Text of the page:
There may be no one better to ignite a struggling secondary than a charter member of the “Legion of Boom.”
Five-time All-Pro cornerback Richard Sherman was expected to arrive in Tampa Bay around 10 p.m. Tuesday and visit with the Bucs Wednesday, the Tampa Bay Times has confirmed.
The Bucs rank last in the NFL in pass defense, allowing 338.3 yards per game. They already have lost starting cornerback Sean Murphy-Bunting (elbow) for an indefinite period and watched his replacement, Jamel Dean, exit in the first quarter of Sunday’s loss to the Rams with a knee injury.
But days before Dean was injured, coach Bruce Arians acknowledged the team was exploring the possibility of signing the 33-year-old Sherman, whose last full season was with the 49ers in 2019.
Stymied by the lack of a pass rush and some miscommunication on the back end, the Bucs let veteran Matthew Stafford pass for 343 yards and four touchdowns in the Rams’ 34-24 triumph on Sunday.
Asked afterward about the possibility of bringing in more corners, Arians mentioned the team’s recent addition of two veterans (Rashard Robinson, Pierre Desir) to the practice squad, but added, “We’ll make that decision on the plane, on the ride home.”
Complicating matters may be the fact that Sherman serves as his own agent, and his price tag could be daunting. Still, the Bucs recently restructured the contract of left guard Ali Marpet to create $4 million of cap space for 2021.
Sherman has some leverage, having also drawn interest from the Saints, 49ers and Seahawks. If things can be ironed out financially, some legal issues still must be navigated.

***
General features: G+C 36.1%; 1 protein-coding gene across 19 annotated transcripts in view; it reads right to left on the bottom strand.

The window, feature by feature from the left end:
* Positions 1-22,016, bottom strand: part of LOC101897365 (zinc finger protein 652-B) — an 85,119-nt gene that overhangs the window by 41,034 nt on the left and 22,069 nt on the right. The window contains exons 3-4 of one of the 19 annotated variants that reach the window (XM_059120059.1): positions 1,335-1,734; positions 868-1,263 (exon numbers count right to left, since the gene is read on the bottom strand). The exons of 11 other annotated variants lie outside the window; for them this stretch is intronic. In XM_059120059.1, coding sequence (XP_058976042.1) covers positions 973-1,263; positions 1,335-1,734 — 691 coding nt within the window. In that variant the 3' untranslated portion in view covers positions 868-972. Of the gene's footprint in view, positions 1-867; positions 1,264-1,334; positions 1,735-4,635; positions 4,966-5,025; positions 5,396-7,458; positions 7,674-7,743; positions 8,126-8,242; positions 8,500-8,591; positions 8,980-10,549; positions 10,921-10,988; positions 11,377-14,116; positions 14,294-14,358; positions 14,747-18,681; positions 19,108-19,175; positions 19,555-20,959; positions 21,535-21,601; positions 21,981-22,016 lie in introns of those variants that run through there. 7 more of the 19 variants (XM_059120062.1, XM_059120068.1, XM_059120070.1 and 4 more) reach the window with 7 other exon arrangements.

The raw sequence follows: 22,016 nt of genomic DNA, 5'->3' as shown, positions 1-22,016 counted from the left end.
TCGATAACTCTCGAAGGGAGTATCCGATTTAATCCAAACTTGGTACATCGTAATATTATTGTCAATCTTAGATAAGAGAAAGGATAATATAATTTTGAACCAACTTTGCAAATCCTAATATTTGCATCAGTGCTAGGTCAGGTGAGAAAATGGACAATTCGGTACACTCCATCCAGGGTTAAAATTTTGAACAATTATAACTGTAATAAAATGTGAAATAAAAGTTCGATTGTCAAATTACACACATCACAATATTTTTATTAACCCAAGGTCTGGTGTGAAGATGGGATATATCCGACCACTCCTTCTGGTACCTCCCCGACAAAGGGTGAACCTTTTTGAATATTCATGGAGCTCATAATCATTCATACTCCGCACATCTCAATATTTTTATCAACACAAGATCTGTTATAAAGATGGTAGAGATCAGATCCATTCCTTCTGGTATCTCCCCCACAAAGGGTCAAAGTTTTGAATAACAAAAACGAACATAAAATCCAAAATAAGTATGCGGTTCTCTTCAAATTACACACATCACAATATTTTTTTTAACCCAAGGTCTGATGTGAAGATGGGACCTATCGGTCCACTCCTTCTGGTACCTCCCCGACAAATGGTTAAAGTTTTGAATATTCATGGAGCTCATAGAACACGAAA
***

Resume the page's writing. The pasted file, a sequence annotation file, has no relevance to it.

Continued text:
Sherman was arrested in July after he tried to force his way into a family member’s home after crashing his SUV in a construction zone. He pleaded not guilty to five misdemeanor charges, including driving under the influence and second-degree criminal trespass, and has been speaking to a therapist since the arrest, NFL Network reported.
A first DUI offense results in a three-game suspension, according to a provision in the NFL’s substance-abuse policy added in 2020. But those sanctions wouldn’t apply until Sherman’s case is adjudicated.
“I’m grateful for what happened,” Sherman said recently in a one-on-one interview with USA Today’s Doug Farrar. “It was a good eye-opening experience, a good chance for me to get the help I needed and have some conversations that I hadn’t had before.”
The Bucs lack an experienced leader in their secondary, where the oldest starter is fourth-year cornerback Carlton Davis.
In some ways, the situation has parallels to the Bucs signing receiver Antonio Brown halfway through the 2020 season.
Brown was about to come off an eight-game suspension for violating the league’s personal conduct policy, and the Bucs had mounting injuries to their receiving corps following a loss at Chicago last season.
Sherman’s legal issues are as daunting, but he could jumpstart a secondary that has been plagued by poor communication and a breakdown of its technique.
“I’ve got a decade worth of resume,” Sherman told Farrar. ”That should stand more firmly than a momentary lapse in judgment. I’ve got a decade of character and tape to be judged off of. If you’re judging me off of a momentary lapse, I’m probably not the player for you either way.”
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